- The Washington Times - Tuesday, December 10, 2013

Three masts from satellite television trucks reached into the gray skies above Redskins Park on Monday afternoon, lured by turmoil the franchise can’t seem to escape.

The one-time promise of the 2013 season felt as distant as the sun in the parking lot choked by slush and disappointment.

A return to the playoffs that once seemed inevitable instead disintegrated into a series of on-field blunders matched only by off-field dramatics that seem to be without end.

The dysfunction is such that poker-faced coach Mike Shanahan stepped to the podium for his usual 3 p.m. Monday news conference and, for 16 minutes, swatted away questions about whether he wants to return as coach next season. Finally, Shanahan admitted that, yes, he would like to return.

“There’s always a lot of noise when you’re 3-10,” he said. “There’s going to be a lot more noise over the next few weeks. I understand that.”

The coach seems to believe that such theatrics accompany any NFL job. But the Redskins, as always, exist in a world of their own.


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Owner Daniel Snyder handed Shanahan a five-year, $35 million contract in 2010 to use his no-nonsense approach to resurrect the troubled franchise, which hasn’t reached the playoffs in back-to-back seasons since 1991-92. Shanahan, owner of two Super Bowl rings from his time leading the Denver Broncos, was supposed to bring stability, at long last, to the franchise that has cycled through seven head coaches since 2000.

Instead, Shanahan has stumbled to a 24-37 record and, this season, overseen a group outscored by the most points of any Redskins team since 1961. That wasn’t helped by Sunday’s 45-10 loss to the Chiefs at FedEx Field, where the sparse crowd hurled boos and snowballs toward the torn-up field.

But as is customary with this franchise, larger questions dwarfed the performance that may be the most forgettable of seasons memorable only for the level of chaos.

An ESPN report published before Sunday’s game said that Shanahan entertained quitting last season over discontent about Snyder’s close relationship with quarterback Robert Griffin III. During a bizarre 10-minute postgame news conference, Shanahan, usually one to vocally correct any error of fact, didn’t deny the report or, for that matter, answer questions about his future as coach in Washington.

The timing of the anonymously sourced report didn’t appear coincidental, shifting the narrative from on-field woes under Shanahan’s leadership back to long-held perceptions about Snyder’s meddling in football matters.

That’s the latest in a series of controversies, large and small, that have hobbled the franchise since Griffin injured his right knee in last season’s playoff game against the Seattle Seahawks. Each week seems to bring something new, from offseason questions about Griffin’s happiness with the play-calling to the quarterback not playing in the preseason to a report two weeks ago denied by all involved that Griffin didn’t want his bad plays shown while reviewing film.

The coach and the quarterback he surrendered three first-round picks to draft engaged in a monthslong cold war of passive-aggressive comments and gestures that, at times, resembled a pair of squabbling grade-schoolers.

All the while, the quarterback has taken criticism for everything from his use of personal pronouns — too much “I” and not enough “we” — to leadership in the locker room to season-long habits of staring down receivers and not proceeding through his full progression of reads in a stretch of football filled with the type of struggles he escaped during his charmed rookie season.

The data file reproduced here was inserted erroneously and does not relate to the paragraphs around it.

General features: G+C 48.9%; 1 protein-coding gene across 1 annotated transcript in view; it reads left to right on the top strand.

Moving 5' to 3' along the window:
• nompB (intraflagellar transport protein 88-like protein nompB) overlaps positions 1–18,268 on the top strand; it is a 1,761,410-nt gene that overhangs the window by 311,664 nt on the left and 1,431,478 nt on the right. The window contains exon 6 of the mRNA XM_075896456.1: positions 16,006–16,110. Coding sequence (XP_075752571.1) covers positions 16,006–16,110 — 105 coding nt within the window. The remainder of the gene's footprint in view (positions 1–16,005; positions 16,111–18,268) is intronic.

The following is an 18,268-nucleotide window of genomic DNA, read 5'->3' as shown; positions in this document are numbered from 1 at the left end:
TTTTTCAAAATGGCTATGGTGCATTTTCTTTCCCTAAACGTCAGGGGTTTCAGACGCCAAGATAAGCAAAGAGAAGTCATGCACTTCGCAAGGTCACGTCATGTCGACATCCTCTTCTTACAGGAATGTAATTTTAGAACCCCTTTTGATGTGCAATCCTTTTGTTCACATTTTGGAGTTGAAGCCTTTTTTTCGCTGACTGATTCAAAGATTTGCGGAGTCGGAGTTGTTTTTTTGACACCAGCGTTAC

That circuslike atmosphere included a flurry of consternation during the nationally televised embarrassment against the San Francisco 49ers two weeks ago about how often, if at all, Griffin’s linemen helped him up from the turf after incessant hits.

After that game, Griffin’s father, Robert Jr., visited his son in the locker room after the game in a move that is extraordinarily unusual in the NFL. The father wanted to check on his son’s health, then attended his postgame news conference and, afterward, had an extended discussion with him in the locker room.

Unexpected is routine with these Redskins.

On Monday, Shanahan faced nine television cameras and 30 reporters, the largest media contingent Redskins Park has hosted this season, and floated the possibility of benching Griffin for the season’s final three games. The coach hadn’t told the quarterback or his backup, Kirk Cousins, about the possibility. The plan, however, was discussed with Snyder.

Shanahan professed concern about Griffin remaining healthy to participate in the team’s offseason program after taking a series of vicious hits in recent weeks. Left out of the well-meaning sound bytes was one basic question: If Griffin’s offseason health is of such worry, why let him play through snow and freezing rain on a slippery field Sunday only to sit him inside the climate-controlled Georgia Dome against the Falcons this weekend?

In a season where each utterance and development carries deeper meaning, one couldn’t help but wonder what the suggestion to bench No. 10 portends for Shanahan’s continued employment that appears shakier each day.

We’re left dissecting relationships among the owner and coach and quarterback. And the offensive coordinator, Kyle Shanahan. And whatever goes wrong next week.

A half-hour before the coach spoke Monday, veteran defensive tackle Barry Cofield described the day as “normal” and, really, that’s what this franchise has become.

The turmoil is an accepted part of doing business. The satellite trucks rushed to Redskins Park for a team the standings long ago rendered irrelevant because the Redskins are, well, the Redskins.

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